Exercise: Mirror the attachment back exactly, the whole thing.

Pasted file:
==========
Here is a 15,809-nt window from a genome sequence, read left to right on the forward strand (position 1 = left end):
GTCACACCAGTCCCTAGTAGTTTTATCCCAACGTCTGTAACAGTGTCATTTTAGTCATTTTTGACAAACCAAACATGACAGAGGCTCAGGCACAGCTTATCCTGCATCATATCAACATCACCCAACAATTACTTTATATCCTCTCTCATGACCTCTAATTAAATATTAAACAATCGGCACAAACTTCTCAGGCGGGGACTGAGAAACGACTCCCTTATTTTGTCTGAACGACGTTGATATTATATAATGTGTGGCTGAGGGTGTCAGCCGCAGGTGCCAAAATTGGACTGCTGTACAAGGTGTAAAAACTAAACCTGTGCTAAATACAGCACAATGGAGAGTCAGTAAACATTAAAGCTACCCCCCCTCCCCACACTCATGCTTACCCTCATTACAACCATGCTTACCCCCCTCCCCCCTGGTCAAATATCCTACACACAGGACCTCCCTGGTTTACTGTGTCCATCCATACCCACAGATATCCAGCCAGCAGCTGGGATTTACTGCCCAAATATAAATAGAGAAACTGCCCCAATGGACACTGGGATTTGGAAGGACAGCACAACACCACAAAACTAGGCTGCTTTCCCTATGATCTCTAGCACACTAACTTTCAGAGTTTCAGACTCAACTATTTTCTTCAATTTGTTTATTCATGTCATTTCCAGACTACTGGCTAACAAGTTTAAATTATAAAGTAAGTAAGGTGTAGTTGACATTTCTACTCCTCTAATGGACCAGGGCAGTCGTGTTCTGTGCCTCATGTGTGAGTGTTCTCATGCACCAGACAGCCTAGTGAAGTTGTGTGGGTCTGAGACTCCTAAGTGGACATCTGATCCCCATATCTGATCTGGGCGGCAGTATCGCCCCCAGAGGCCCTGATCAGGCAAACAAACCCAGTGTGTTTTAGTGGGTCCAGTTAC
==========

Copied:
Here is a 15,809-nt window from a genome sequence, read left to right on the forward strand (position 1 = left end):
GTCACACCAGTCCCTAGTAGTTTTATCCCAACGTCTGTAACAGTGTCATTTTAGTCATTTTTGACAAACCAAACATGACAGAGGCTCAGGCACAGCTTATCCTGCATCATATCAACATCACCCAACAATTACTTTATATCCTCTCTCATGACCTCTAATTAAATATTAAACAATCGGCACAAACTTCTCAGGCGGGGACTGAGAAACGACTCCCTTATTTTGTCTGAACGACGTTGATATTATATAATGTGTGGCTGAGGGTGTCAGCCGCAGGTGCCAAAATTGGACTGCTGTACAAGGTGTAAAAACTAAACCTGTGCTAAATACAGCACAATGGAGAGTCAGTAAACATTAAAGCTACCCCCCCTCCCCACACTCATGCTTACCCTCATTACAACCATGCTTACCCCCCTCCCCCCTGGTCAAATATCCTACACACAGGACCTCCCTGGTTTACTGTGTCCATCCATACCCACAGATATCCAGCCAGCAGCTGGGATTTACTGCCCAAATATAAATAGAGAAACTGCCCCAATGGACACTGGGATTTGGAAGGACAGCACAACACCACAAAACTAGGCTGCTTTCCCTATGATCTCTAGCACACTAACTTTCAGAGTTTCAGACTCAACTATTTTCTTCAATTTGTTTATTCATGTCATTTCCAGACTACTGGCTAACAAGTTTAAATTATAAAGTAAGTAAGGTGTAGTTGACATTTCTACTCCTCTAATGGACCAGGGCAGTCGTGTTCTGTGCCTCATGTGTGAGTGTTCTCATGCACCAGACAGCCTAGTGAAGTTGTGTGGGTCTGAGACTCCTAAGTGGACATCTGATCCCCATATCTGATCTGGGCGGCAGTATCGCCCCCAGAGGCCCTGATCAGGCAAACAAACCCAGTGTGTTTTAGTGGGTCCAGTTAC